The strict joint boarding and inspection regime overseen by the Port Standing Task Team (PSTT) in the last two years have not only improved compliance to Standard Operating Procedures (SOPs) and Nigerian Port Process Manual (NPPM) timelines in the port industry but has also improved transparency in vessel clearance processes.
For instance, the port industry has recorded about 528 cases of corrupt demands by port officials between 2019 and 2022 as timely intervention and resolution by Nigerian Shippers’ Council (NSC) through the Port Service Support Portal (PSSP) and help desk has made some complaints drop from a total of 266 in 2019 to 125 cases in 2020; 81 cases in 2021 and 56 cases in 2022, leading to reduction of extortion and other sharp practices by 79 per cent. According to the Programme Director at CBi Nigeria, Mr Emmanuel Bosah, seaports were, in many cases, the most corrupt place in the maritime value chain. He said: “Every day, vessels and cargoes enter ports and the processes involve numerous stakeholders, resulting in multiple interactions with port officials. This provides ample opportunities for corruption, especially where port officials enjoy broad discretionary powers.” Furthermore, he noted that the ports were an administrative monopoly over an essential public service that businesses depend on to function, saying that this has however, created breeding ground for ‘coercive’ corruption, where port officials extract bribes from port users for performing routine processes during vessel and cargo clearance. Bosah explained that such corruption constituted an additional cost on businesses and increased the cost of trade, while reducing efficiency and productivity and increasing inequalities in port operations. As part of its support to Federal Government’s port reform initiative, he stressed the need for integrity as essential tool in promoting port sector development, international trade through Nigeria and a more inclusive economy where port stakeholders enjoy a level playing field to conduct their business affairs. Therefore, he explained that improving integrity in port operations required elements that constitute a comprehensive approach that addresses both institutional and procedural challenges. In achieving integrity in the port sector, the director said that standard setting was key in promoting integrity, noting that the institution of transparent and digitally accessible Standard Operating Procedures (SOPs) that covers the activities of all Nigerian port agencies, including the introduction of the Nigerian Port Process Manual (NPPM), had been critical and catalytic to efficient and transparent port operations.
As part of its mandate to reduce corruption and promote trade facilitation, the Executive Secretary of NSC, Hon Emmanuel Jime, noted that the council had embarked on cost moderating exercise by constantly engaging the service providers to ensure that their tariffs and charges are not arbitrarily fixed. He added that council had set operational standards for the regulated services providers at the ports and established machineries for monitoring and compliance.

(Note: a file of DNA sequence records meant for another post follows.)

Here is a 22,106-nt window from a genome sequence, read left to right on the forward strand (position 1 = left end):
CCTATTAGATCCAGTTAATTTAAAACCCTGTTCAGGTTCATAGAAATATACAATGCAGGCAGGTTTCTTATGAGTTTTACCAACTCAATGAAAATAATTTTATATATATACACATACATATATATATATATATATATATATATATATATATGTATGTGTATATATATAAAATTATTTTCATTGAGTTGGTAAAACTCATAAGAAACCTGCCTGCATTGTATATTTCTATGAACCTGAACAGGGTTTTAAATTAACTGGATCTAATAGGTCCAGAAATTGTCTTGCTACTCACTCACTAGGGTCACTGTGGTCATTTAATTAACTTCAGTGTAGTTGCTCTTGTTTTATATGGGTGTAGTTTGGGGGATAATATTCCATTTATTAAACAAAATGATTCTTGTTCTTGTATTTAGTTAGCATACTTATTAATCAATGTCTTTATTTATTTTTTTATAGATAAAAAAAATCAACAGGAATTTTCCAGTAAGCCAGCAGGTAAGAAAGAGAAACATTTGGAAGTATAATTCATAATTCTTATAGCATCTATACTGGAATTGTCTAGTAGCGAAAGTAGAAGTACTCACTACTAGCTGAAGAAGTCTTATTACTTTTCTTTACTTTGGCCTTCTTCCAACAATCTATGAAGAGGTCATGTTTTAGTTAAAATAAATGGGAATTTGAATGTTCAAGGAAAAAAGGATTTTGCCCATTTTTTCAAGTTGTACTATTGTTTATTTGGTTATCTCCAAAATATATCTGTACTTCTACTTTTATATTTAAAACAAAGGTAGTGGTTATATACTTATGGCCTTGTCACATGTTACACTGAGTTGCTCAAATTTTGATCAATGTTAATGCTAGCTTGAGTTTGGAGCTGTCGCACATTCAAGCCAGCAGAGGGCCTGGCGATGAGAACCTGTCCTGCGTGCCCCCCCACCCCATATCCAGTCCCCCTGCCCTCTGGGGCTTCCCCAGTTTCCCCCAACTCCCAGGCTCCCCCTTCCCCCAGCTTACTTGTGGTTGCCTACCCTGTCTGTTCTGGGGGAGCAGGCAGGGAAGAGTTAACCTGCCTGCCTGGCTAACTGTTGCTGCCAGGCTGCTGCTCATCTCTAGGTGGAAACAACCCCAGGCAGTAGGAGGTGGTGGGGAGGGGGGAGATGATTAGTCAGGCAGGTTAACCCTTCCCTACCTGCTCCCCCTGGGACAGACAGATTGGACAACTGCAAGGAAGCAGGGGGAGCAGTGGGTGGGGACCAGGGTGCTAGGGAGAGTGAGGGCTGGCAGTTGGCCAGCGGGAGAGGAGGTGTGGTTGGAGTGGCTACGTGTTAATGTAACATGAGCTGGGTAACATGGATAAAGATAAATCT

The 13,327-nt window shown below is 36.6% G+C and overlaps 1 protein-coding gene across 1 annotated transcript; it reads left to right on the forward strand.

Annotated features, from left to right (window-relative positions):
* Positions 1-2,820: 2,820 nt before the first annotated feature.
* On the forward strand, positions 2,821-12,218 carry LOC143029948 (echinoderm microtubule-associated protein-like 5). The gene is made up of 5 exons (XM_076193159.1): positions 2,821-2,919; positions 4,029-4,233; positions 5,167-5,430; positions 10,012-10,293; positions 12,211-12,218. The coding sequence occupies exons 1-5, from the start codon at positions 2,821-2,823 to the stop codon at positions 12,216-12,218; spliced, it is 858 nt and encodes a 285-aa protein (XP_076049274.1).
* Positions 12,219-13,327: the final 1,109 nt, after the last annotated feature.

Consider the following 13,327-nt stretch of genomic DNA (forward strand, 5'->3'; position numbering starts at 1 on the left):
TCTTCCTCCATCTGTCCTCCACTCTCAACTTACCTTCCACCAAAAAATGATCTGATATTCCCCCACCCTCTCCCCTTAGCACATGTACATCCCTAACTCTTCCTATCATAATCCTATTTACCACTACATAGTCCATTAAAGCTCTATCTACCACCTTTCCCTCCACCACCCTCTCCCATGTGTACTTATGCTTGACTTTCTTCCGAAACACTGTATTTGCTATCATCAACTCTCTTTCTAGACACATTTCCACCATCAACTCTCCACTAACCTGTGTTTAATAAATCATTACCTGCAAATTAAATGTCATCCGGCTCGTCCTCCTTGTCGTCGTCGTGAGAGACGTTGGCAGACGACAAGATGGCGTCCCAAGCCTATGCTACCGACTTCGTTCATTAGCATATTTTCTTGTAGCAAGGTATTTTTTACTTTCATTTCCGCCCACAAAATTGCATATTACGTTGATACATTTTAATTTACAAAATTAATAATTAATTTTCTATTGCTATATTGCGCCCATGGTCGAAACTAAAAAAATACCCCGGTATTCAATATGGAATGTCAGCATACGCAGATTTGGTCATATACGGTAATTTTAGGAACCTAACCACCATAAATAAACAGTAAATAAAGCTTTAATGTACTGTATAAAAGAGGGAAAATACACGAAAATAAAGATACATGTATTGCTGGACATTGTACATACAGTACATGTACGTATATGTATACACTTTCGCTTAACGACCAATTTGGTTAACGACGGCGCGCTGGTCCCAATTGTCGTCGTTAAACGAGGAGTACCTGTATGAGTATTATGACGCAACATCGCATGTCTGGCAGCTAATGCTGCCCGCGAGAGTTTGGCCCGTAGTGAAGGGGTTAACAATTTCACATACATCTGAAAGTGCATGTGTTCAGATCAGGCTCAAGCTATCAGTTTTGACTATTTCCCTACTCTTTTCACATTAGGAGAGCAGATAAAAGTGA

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He explained that NSC had embarked on the registration of the regulated service providers and users as stipulated in the regulations. The executive secretary added that the various sections of the port economic regulation 2015 had adequately provided NSC with sufficient power to monitor and enforce its regulatory mandate for compliance by the various players. Jime said: “Our resolve to collaborate with the FCPCC is to explore avenues towards strengthening the enforcement of the mandates of the two agencies (NSC and FCPCC). Working together, we will be sharing information, carrying out investigations and enforcement together etc. on issues that one agency may not adequately handle alone. “As a way of developing the Consumer Protection Regime (CPR) framework, today’s exercise will aim to: ascertain the challenges of various regulated service providers and users and to propose solutions that may form the inputs for developing guidelines in Consumer Protection Regime (CPR) to achieve seamless operations with little or no infringements of rights.” Issues According to him, the sector as at today looks as if there was chaos everywhere, noting that when the consumers protection right becomes fully operational, government would be expecting a change of behavior in the conduct of shipping and ports business in the country. Integrity ratings Also, Bosah said that the CBi had developed a National Port Integrity Ratings Index as an important integrity measure from assessing efficiency and effectiveness of vessel and cargo clearance procedures at various ports and terminals in Nigeria, noting that that the rating was based on data generated from vessel captains and other port users. He added: “The ratings index, which is planned for launch in the last quarter of 2023, is designed to benchmark and track relative levels of compliance and performance of ports and terminals in Nigeria in order to promote competition based on service quality among port and terminal concessionaires and encourage a culture of performance and integrity in the port sector.
Moreso, the director noted that before the help desk’s operation, case resolution typically took between seven and 10 days, thereby creating opportunities for unscrupulous officials to exploit port users keen to avoid the financial burden that comes with such delays. For a ship owner, this translates to a significant drop by 87 per cent in the operational costs of delayed departure and processing paper work from approximately $150,000 to $20,000 per port call.
The port sector should create a management framework that will act as a safeguard against misconduct and reinforce key values in port operations that promote integrity and ethical practices.